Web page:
I was riding along, singing that same old song when I heard a sound coming from the backseat. I turned the volume down in time to hear my grandson say, “Queenie, your music is old.”
With that, I had to pull over.
“What are you talking about?” I asked my 6-year-old grandson, turning to stare him down in his booster seat.
“They don’t play songs like that on the radio anymore,” Ivan said, sounding like he knew what he was talking about.
“Hey, that was Conway Twitty! I saw him in concert!” I replied, trying to keep the sting out of my voice.
“Is he still alive?” Ivan snidely asked, like he was trying to make a point.
“OK,” I said, with the car idling in the background. “What should I be listening to?”
“The radio,” Ivan quickly replied, pointing to the console.
“That’s what I have on,” I answered back, just as quick.
“No, Queenie,” Ivan said with resign. “The radio that plays new music, not old music over and over.”
Whose kid is this?
“So, who do you listen to?” I asked him, thinking he would say Alexa. Instead, Ivan rattled off a bunch of names like Masked Wolf, Tones and I, and someone named Niko Moon.
“Niko Moon!” I said with a scoff. “What kind of name is that?”
“Queenie,” Ivan replied in a way that conveyed that he was the adult in this situation. “You listen to bands named after bugs and rocks.”
All this from a kid strapped into a booster seat.
“Sing me something,” I challenged this self-proclaimed music connoisseur. “Sing me one song.”
I didn’t have to ask Ivan twice. He cleared his throat and warmed up with a song about a “Dance Monkey.” Then he moved on to a tune about an “Astronaut in the Ocean,” switching out an inappropriate word with a safe one, a slight change in the lyrics probably demanded by his mother.
After that, Ivan finished with another song I’d never heard of, and I am pretty sure if he wasn’t buckled down — I mean buckled in — he would have broken out into his Travis Kelce dance. I listened to my grandson sing like he was on stage, blurring the words he didn’t know, and then, belting out the chorus.
When he was done I just looked at him and asked, “Whatever happened to ‘Wheels on the Bus’ or ‘Itsy-Bitsy Spider’?”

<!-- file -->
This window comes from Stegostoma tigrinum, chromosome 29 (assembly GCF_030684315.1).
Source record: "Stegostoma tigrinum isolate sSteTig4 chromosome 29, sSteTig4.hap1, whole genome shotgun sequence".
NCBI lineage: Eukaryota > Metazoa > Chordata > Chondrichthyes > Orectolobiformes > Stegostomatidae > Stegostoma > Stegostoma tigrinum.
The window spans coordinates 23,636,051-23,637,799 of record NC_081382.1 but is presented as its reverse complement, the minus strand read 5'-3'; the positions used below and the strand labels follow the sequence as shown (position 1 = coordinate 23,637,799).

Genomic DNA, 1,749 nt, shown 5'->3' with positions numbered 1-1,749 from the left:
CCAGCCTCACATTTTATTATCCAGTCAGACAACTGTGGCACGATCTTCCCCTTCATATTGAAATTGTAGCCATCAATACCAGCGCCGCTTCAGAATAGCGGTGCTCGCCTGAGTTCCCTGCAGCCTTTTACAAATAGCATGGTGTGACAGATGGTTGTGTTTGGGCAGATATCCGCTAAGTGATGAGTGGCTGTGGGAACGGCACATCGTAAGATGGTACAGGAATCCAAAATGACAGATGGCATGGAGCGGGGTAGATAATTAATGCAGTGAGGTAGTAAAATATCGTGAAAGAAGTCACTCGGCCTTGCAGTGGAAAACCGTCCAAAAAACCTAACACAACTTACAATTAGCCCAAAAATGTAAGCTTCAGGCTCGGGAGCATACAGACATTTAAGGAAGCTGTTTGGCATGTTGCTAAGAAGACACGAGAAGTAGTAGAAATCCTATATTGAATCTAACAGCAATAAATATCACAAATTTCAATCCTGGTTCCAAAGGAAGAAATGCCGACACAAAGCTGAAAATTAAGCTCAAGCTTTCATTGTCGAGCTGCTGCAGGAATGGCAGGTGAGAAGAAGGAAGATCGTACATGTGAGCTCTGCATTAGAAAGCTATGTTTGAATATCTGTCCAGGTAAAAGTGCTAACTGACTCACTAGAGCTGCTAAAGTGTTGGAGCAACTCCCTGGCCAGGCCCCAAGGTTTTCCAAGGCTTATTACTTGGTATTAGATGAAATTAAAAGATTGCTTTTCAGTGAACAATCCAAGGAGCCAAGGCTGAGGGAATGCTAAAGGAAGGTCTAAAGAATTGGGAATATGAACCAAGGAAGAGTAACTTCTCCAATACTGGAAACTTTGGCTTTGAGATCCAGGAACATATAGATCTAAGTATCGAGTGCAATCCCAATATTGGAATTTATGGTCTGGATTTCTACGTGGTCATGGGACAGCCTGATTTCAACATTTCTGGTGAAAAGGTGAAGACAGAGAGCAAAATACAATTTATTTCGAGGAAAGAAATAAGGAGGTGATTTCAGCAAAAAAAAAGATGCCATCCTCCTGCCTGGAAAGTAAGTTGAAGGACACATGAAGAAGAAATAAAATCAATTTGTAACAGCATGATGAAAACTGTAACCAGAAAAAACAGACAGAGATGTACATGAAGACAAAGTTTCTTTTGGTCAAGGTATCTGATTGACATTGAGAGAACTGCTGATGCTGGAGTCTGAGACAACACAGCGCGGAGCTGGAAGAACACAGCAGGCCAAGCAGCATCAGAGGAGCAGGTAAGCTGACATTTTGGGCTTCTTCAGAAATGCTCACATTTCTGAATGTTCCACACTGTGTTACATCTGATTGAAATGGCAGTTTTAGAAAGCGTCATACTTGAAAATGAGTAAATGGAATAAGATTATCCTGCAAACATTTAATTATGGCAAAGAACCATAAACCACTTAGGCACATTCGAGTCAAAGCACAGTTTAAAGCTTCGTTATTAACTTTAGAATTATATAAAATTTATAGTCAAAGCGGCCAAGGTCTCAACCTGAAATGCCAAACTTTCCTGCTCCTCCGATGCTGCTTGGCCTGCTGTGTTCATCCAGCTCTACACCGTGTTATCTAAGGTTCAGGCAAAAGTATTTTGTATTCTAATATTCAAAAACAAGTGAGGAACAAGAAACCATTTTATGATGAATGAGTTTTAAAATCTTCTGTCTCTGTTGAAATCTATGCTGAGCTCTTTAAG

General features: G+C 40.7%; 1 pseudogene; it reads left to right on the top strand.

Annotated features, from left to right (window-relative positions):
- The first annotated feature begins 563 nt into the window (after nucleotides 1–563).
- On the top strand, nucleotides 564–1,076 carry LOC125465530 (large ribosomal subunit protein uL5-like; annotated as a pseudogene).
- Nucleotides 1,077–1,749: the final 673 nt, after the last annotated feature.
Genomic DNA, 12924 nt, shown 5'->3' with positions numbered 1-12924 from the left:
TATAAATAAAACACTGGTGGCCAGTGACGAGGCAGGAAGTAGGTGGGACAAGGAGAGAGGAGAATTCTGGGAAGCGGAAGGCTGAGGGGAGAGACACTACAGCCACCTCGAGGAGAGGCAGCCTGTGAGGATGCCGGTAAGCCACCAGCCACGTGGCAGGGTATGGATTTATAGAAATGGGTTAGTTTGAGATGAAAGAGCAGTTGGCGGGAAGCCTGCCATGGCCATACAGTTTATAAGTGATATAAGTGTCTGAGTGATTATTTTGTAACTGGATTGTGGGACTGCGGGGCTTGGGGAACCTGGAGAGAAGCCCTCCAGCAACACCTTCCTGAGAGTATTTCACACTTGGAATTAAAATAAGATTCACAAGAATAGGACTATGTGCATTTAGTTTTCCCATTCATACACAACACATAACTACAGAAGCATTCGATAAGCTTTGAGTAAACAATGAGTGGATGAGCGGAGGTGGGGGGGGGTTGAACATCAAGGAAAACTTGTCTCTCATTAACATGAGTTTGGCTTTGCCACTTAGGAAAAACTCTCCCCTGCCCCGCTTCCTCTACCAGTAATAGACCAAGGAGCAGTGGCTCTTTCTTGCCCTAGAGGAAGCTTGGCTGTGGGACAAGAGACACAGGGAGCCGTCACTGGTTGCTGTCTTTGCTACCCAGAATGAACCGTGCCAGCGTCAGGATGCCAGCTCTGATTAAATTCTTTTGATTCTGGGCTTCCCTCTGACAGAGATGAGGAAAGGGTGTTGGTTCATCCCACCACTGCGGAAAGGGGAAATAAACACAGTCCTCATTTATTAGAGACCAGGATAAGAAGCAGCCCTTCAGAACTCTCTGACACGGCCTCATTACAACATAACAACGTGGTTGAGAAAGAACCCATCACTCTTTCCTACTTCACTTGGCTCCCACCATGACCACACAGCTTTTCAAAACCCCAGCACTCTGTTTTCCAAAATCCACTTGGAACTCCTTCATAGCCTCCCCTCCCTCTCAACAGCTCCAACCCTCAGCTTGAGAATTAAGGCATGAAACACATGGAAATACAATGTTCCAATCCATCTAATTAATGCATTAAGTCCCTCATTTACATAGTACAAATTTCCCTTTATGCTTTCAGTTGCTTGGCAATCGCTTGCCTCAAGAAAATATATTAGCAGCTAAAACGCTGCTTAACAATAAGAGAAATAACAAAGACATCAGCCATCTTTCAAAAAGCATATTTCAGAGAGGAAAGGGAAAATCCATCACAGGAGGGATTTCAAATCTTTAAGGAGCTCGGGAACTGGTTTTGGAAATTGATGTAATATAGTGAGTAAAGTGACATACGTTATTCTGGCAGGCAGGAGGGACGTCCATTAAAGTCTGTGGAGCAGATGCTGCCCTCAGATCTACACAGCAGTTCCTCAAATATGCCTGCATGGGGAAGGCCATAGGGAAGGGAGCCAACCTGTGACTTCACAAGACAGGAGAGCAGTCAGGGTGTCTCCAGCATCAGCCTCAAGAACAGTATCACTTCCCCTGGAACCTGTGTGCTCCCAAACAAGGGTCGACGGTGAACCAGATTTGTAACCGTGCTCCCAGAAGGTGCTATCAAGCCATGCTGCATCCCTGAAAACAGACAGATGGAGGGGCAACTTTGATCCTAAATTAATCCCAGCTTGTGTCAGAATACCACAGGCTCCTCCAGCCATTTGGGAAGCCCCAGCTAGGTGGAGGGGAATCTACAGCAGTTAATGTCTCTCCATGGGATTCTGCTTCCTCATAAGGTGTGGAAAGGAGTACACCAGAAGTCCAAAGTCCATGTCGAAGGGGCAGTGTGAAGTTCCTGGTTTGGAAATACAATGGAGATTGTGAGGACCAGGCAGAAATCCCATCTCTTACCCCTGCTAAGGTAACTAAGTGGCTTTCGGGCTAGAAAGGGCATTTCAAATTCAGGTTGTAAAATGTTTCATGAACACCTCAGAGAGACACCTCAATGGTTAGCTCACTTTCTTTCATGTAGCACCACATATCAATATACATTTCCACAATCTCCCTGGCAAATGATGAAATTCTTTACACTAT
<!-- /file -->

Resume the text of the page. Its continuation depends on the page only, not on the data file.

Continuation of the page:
“Queenie,” Ivan said, speaking my grandma name in a voice that resembled his mother’s when she is losing patience. “Those songs are totally preschool.”
How in the world did I get to this place? Sitting in a car with my own flesh and blood who doesn’t appreciate the Beatles, Rolling Stones or Conway Twitty? The next thing I know, my grandson will be discounting The Animals, Queen, and Howlin’ Wolf, telling me they are old news and he just doesn’t get it.
Something had to be done.
Finally, I sighed and turned around to switch my music to a local rock radio station, and, more important, to get this kid home. Immediately, Ivan started swaying to the beat of the music; the best sway you can muster while buckled in a booster seat. My grandson seemed to be very familiar with the songs the station played while I knew very, very few of them.
Perhaps that 6-year-old unknowingly taught me a much-needed lesson that day. I probably should broaden my horizons and open doors to totally new sounds with totally new words and totally new names.
Maybe, I should apply this advice to more than just music.
Having decided, I turned up the music and drove Ivan home, all while he was singing away in the backseat. This kid doesn’t know the words to a single rock ‘n’ roll tune, but these songs, these words, these beats he seemed to have down — which only increased my resolve to get him home.
I totally needed to have a talk with his mother. Totally.
You can reach Lorry at email@example.com.